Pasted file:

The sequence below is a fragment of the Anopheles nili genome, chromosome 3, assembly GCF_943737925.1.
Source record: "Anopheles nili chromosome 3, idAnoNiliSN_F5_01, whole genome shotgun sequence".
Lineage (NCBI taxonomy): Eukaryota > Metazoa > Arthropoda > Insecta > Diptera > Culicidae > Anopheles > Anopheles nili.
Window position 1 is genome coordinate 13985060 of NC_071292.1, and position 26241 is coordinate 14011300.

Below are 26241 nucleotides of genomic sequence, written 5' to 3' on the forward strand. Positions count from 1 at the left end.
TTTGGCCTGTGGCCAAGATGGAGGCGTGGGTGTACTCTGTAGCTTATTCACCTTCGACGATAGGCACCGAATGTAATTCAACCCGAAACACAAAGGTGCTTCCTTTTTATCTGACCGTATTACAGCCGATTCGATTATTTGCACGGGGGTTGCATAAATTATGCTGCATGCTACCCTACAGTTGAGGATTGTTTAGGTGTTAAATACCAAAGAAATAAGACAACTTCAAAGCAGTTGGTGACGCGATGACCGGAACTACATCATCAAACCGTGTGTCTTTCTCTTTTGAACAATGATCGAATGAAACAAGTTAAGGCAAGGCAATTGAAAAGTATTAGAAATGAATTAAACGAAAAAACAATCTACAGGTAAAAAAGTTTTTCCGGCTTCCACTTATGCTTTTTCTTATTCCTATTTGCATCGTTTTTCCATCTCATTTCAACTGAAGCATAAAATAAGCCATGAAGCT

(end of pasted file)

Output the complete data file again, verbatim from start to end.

The sequence below is a fragment of the Anopheles nili genome, chromosome 3, assembly GCF_943737925.1.
Source record: "Anopheles nili chromosome 3, idAnoNiliSN_F5_01, whole genome shotgun sequence".
Lineage (NCBI taxonomy): Eukaryota > Metazoa > Arthropoda > Insecta > Diptera > Culicidae > Anopheles > Anopheles nili.
Window position 1 is genome coordinate 13985060 of NC_071292.1, and position 26241 is coordinate 14011300.

Below are 26241 nucleotides of genomic sequence, written 5' to 3' on the forward strand. Positions count from 1 at the left end.
TTTGGCCTGTGGCCAAGATGGAGGCGTGGGTGTACTCTGTAGCTTATTCACCTTCGACGATAGGCACCGAATGTAATTCAACCCGAAACACAAAGGTGCTTCCTTTTTATCTGACCGTATTACAGCCGATTCGATTATTTGCACGGGGGTTGCATAAATTATGCTGCATGCTACCCTACAGTTGAGGATTGTTTAGGTGTTAAATACCAAAGAAATAAGACAACTTCAAAGCAGTTGGTGACGCGATGACCGGAACTACATCATCAAACCGTGTGTCTTTCTCTTTTGAACAATGATCGAATGAAACAAGTTAAGGCAAGGCAATTGAAAAGTATTAGAAATGAATTAAACGAAAAAACAATCTACAGGTAAAAAAGTTTTTCCGGCTTCCACTTATGCTTTTTCTTATTCCTATTTGCATCGTTTTTCCATCTCATTTCAACTGAAGCATAAAATAAGCCATGAAGCT